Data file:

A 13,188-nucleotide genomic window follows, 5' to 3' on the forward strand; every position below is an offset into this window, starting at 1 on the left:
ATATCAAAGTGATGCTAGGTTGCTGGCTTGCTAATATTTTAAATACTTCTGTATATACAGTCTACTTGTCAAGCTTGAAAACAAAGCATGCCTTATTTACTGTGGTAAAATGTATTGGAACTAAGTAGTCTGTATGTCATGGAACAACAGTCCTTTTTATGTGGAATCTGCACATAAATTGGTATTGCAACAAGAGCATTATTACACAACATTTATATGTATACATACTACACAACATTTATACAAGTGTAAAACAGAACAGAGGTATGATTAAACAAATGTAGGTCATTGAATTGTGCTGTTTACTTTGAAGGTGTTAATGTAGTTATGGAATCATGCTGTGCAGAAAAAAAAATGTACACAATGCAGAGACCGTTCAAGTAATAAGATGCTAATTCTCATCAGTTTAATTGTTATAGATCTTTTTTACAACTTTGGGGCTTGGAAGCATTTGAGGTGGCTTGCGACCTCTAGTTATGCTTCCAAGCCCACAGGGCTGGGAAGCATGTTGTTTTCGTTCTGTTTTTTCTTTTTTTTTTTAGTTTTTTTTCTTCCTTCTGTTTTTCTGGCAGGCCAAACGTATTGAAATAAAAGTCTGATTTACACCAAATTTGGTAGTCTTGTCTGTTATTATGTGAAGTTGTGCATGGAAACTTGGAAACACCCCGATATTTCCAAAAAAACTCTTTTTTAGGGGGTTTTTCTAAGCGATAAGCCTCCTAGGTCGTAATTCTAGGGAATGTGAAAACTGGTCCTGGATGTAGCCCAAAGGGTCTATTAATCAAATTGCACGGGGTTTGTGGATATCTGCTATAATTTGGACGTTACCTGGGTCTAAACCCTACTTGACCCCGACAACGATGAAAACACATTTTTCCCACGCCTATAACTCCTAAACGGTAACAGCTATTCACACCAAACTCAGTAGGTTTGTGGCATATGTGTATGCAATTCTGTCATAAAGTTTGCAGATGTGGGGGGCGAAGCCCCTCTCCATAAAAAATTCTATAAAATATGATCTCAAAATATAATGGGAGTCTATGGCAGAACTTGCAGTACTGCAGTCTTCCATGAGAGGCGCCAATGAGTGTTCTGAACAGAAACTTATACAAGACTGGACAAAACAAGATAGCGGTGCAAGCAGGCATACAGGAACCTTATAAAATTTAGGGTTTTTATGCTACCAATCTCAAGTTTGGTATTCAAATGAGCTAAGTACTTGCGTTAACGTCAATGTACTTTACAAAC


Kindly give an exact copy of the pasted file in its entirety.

A 13,188-nucleotide genomic window follows, 5' to 3' on the forward strand; every position below is an offset into this window, starting at 1 on the left:
ATATCAAAGTGATGCTAGGTTGCTGGCTTGCTAATATTTTAAATACTTCTGTATATACAGTCTACTTGTCAAGCTTGAAAACAAAGCATGCCTTATTTACTGTGGTAAAATGTATTGGAACTAAGTAGTCTGTATGTCATGGAACAACAGTCCTTTTTATGTGGAATCTGCACATAAATTGGTATTGCAACAAGAGCATTATTACACAACATTTATATGTATACATACTACACAACATTTATACAAGTGTAAAACAGAACAGAGGTATGATTAAACAAATGTAGGTCATTGAATTGTGCTGTTTACTTTGAAGGTGTTAATGTAGTTATGGAATCATGCTGTGCAGAAAAAAAAATGTACACAATGCAGAGACCGTTCAAGTAATAAGATGCTAATTCTCATCAGTTTAATTGTTATAGATCTTTTTTACAACTTTGGGGCTTGGAAGCATTTGAGGTGGCTTGCGACCTCTAGTTATGCTTCCAAGCCCACAGGGCTGGGAAGCATGTTGTTTTCGTTCTGTTTTTTCTTTTTTTTTTTAGTTTTTTTTCTTCCTTCTGTTTTTCTGGCAGGCCAAACGTATTGAAATAAAAGTCTGATTTACACCAAATTTGGTAGTCTTGTCTGTTATTATGTGAAGTTGTGCATGGAAACTTGGAAACACCCCGATATTTCCAAAAAAACTCTTTTTTAGGGGGTTTTTCTAAGCGATAAGCCTCCTAGGTCGTAATTCTAGGGAATGTGAAAACTGGTCCTGGATGTAGCCCAAAGGGTCTATTAATCAAATTGCACGGGGTTTGTGGATATCTGCTATAATTTGGACGTTACCTGGGTCTAAACCCTACTTGACCCCGACAACGATGAAAACACATTTTTCCCACGCCTATAACTCCTAAACGGTAACAGCTATTCACACCAAACTCAGTAGGTTTGTGGCATATGTGTATGCAATTCTGTCATAAAGTTTGCAGATGTGGGGGGCGAAGCCCCTCTCCATAAAAAATTCTATAAAATATGATCTCAAAATATAATGGGAGTCTATGGCAGAACTTGCAGTACTGCAGTCTTCCATGAGAGGCGCCAATGAGTGTTCTGAACAGAAACTTATACAAGACTGGACAAAACAAGATAGCGGTGCAAGCAGGCATACAGGAACCTTATAAAATTTAGGGTTTTTATGCTACCAATCTCAAGTTTGGTATTCAAATGAGCTAAGTACTTGCGTTAACGTCAATGTACTTTACAAAC